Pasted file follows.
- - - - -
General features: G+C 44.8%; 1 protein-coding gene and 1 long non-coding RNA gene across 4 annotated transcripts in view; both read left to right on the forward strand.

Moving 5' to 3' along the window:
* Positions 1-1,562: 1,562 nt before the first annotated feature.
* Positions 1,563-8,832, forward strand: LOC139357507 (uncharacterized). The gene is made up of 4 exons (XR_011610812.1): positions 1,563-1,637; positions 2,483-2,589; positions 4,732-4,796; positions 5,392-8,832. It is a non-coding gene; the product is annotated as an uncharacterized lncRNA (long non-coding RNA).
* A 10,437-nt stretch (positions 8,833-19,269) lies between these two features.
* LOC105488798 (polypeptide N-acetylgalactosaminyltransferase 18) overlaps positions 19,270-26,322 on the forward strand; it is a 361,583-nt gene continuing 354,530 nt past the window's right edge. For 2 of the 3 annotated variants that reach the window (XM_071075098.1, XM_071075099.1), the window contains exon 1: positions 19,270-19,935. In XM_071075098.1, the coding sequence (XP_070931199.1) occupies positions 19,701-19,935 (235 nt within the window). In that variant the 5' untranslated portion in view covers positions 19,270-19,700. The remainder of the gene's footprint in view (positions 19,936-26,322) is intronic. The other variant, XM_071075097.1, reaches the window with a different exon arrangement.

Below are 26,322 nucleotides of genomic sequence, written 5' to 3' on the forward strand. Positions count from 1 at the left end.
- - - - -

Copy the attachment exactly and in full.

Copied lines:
General features: G+C 44.8%; 1 protein-coding gene and 1 long non-coding RNA gene across 4 annotated transcripts in view; both read left to right on the forward strand.

Moving 5' to 3' along the window:
* Positions 1-1,562: 1,562 nt before the first annotated feature.
* Positions 1,563-8,832, forward strand: LOC139357507 (uncharacterized). The gene is made up of 4 exons (XR_011610812.1): positions 1,563-1,637; positions 2,483-2,589; positions 4,732-4,796; positions 5,392-8,832. It is a non-coding gene; the product is annotated as an uncharacterized lncRNA (long non-coding RNA).
* A 10,437-nt stretch (positions 8,833-19,269) lies between these two features.
* LOC105488798 (polypeptide N-acetylgalactosaminyltransferase 18) overlaps positions 19,270-26,322 on the forward strand; it is a 361,583-nt gene continuing 354,530 nt past the window's right edge. For 2 of the 3 annotated variants that reach the window (XM_071075098.1, XM_071075099.1), the window contains exon 1: positions 19,270-19,935. In XM_071075098.1, the coding sequence (XP_070931199.1) occupies positions 19,701-19,935 (235 nt within the window). In that variant the 5' untranslated portion in view covers positions 19,270-19,700. The remainder of the gene's footprint in view (positions 19,936-26,322) is intronic. The other variant, XM_071075097.1, reaches the window with a different exon arrangement.

Below are 26,322 nucleotides of genomic sequence, written 5' to 3' on the forward strand. Positions count from 1 at the left end.